What is your focus, Kids or Adults? Definitely kids; I love working with them, they are so fun, and they surprise me with how amazing they do in front of the camera—their beauty and how honest and genuine they are.
How do you get inspired before a shoot? After I know what the concept is or what we are shooting for, and whom we are shooting, I don’t think about it until the shoot day. The kids during the shoot inspire me, and the team I get to work with inspires me. I have found that my best work has happened when we just let things happen in the moment.
What was one of your most memorable photoshoots? Oh, they have been a few. One was a mother/daughter session. It was in my studio, and at the end, I asked them to take their shoes off and sit. I was asking about their favorite things about each other, and once they started talking, mom just let go. They started laughing, and I could see they were present in the moment, happy, and nothing else mattered. Mom teared up, and of course, I did too.
What is a major rule on your set, if you have one? Always have fun.
What things should people know before coming on a set with you for a photoshoot? That I shoot barefoot, they might see me laying on the floor taking pictures, that I will probably make their kids dance with me at some point, and that if parents are not making the session fun for their kids, I will send them to sit or get a coffee.
Have you ever had a bad shoot day, and how did you deal with it? I have to say that I never have a bad shoot day. Of course, I have had shoots where things don’t go as planned, but we always make it work. I see it as a sign that something needed to be changed or wasn’t meant to be, and we always have a great shoot. It’s all about the attitude in which you deal with things that you cannot control, and with a positive attitude, the right team, and lots of resourcefulness, everything is possible.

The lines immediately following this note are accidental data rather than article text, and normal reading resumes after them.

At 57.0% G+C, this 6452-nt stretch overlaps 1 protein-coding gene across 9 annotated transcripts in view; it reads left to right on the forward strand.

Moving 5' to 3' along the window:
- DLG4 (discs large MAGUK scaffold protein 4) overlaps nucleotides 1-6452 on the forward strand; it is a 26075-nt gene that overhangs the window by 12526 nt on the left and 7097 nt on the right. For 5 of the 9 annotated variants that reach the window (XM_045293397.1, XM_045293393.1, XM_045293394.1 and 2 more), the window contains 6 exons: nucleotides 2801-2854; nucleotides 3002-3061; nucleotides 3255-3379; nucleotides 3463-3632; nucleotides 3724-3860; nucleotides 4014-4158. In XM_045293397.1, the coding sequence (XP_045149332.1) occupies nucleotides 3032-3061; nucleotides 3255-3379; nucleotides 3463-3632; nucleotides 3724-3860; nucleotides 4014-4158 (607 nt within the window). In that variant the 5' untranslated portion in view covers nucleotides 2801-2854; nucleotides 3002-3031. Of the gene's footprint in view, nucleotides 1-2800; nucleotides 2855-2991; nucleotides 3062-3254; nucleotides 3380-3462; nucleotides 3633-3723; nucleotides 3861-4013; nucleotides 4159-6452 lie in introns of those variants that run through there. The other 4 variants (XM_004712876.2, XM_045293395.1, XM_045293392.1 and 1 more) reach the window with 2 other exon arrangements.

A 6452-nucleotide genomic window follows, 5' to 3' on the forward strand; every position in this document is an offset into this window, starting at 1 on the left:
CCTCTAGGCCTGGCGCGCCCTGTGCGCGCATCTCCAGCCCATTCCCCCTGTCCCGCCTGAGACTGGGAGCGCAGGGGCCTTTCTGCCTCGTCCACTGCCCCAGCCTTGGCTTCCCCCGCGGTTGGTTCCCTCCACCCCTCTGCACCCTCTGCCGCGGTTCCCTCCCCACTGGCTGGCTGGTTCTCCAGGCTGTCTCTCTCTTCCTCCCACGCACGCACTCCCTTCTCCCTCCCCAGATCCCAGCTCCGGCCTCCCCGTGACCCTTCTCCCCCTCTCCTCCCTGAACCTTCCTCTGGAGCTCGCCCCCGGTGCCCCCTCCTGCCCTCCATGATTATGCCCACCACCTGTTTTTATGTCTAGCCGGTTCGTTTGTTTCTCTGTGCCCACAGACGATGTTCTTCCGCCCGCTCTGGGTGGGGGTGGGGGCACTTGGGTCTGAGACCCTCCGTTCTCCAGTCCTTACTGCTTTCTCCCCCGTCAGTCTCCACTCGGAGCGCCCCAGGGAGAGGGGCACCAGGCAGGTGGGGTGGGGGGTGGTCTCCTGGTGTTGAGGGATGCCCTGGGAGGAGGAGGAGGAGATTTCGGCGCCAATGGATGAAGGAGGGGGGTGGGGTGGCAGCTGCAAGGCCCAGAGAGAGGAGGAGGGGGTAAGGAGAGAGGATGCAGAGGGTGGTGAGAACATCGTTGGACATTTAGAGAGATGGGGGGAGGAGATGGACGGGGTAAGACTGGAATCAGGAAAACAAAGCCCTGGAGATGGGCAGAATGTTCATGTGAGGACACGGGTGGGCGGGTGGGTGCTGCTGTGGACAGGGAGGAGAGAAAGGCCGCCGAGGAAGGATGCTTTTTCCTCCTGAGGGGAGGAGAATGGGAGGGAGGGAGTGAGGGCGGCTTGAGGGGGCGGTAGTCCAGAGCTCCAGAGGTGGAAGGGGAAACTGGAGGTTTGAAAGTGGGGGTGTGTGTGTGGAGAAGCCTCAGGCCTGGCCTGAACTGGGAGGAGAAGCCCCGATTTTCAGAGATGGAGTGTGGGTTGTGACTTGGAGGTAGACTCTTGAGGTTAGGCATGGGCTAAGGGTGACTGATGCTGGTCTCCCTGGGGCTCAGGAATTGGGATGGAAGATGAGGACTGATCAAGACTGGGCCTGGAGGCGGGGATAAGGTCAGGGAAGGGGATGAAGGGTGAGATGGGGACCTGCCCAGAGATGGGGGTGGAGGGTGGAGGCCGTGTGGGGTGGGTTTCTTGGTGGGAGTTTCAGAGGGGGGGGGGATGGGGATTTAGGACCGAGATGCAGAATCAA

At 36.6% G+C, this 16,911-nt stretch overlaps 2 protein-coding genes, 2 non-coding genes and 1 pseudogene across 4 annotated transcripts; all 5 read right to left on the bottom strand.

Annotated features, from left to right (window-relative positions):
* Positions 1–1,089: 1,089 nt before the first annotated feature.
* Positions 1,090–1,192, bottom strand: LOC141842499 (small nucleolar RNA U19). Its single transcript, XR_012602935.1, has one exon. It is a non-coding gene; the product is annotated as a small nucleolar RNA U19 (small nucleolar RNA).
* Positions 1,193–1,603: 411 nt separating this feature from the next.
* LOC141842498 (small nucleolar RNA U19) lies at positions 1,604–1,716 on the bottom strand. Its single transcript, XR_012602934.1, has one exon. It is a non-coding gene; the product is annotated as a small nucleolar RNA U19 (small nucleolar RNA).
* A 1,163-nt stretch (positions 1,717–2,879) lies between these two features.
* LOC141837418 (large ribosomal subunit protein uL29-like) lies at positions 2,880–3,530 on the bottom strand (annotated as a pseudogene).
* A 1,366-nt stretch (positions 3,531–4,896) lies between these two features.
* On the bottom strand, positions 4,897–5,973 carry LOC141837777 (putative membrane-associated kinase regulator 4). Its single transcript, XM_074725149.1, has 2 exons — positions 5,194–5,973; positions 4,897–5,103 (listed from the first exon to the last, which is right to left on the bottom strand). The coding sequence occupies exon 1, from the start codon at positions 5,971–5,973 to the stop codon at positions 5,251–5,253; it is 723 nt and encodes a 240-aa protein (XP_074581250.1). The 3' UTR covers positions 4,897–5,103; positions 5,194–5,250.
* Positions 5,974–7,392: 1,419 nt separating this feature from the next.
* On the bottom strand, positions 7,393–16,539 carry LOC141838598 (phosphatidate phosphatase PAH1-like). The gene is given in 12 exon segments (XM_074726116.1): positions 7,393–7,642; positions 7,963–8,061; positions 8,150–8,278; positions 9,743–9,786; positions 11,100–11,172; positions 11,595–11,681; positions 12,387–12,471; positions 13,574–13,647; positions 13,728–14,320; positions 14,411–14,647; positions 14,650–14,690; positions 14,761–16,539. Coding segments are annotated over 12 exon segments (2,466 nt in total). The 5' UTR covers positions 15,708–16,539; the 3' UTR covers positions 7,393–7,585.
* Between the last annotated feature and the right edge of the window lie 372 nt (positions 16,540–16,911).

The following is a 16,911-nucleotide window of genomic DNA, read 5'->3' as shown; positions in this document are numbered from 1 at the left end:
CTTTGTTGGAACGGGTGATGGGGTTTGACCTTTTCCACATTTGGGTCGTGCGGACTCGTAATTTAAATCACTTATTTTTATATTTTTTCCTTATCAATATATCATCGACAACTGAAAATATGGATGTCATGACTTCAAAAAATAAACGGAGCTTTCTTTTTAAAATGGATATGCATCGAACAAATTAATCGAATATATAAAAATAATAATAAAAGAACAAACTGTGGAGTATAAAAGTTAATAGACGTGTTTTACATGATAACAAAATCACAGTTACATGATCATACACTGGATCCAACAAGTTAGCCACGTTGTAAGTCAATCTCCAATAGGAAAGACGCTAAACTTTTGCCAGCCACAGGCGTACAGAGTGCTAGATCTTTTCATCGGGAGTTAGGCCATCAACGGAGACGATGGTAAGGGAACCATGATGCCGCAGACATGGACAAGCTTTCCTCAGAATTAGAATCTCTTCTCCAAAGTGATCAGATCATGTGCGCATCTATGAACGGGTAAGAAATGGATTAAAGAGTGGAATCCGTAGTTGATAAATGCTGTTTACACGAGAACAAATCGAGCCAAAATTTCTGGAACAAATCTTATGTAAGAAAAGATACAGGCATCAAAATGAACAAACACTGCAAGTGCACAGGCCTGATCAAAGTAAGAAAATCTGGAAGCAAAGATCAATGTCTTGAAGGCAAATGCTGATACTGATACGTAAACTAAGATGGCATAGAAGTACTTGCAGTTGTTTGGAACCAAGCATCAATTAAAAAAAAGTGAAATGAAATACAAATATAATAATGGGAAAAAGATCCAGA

What famous person would you love to have in front of your lens? Michael Fassbender, without a doubt. BIG BIG BIG crush.
Any other talents you want to share with us? I am a good dancer, and I make a killer guacamole, I’ve been told.
As a mother, do you feel your craft influences your kid’s creativity? I hope so. My kids are very creative in their own way, and I love that. I encourage them and support them. My daughter Arielle sings and plays the piano and ukulele. She started busking at the local market, and she loved it. She also likes to act and wants to pursue that. My youngest daughter Mia is very talented at drawing and also writing stories. Logan, my son, is very musical as well and super funny. My oldest Joceline loves photography and went to college for it, and she is very creative with food as well. My wish is that they pursue whatever it is that makes them happy.
How do you balance work with family time? Hahaha, I don’t, I just roll with the punches, and I also have an incredible, hardworking, super handsome team player of a husband, whom I wouldn’t be where I am today if it wasn’t for him. We make it work as it comes, and we know that our kids are a bit older; we make them work too. lol
As you see your kids grow, what is one wish you have for them as a parent? To be true to themselves, be proud of who they are, be honest and kind, follow their heart, fall madly in love, be loved the same way back, and be happy.
What advice would you give kids who would like to get into photography? To shoot, shoot, shoot, everything and anything, that’s the only way to learn and know what you like and what you don’t like.
Lastly, Favorite Food! That’s a tough one. I like so many. I think it’s easier for me to say what I don’t like, and that is anything. Liver, yuk!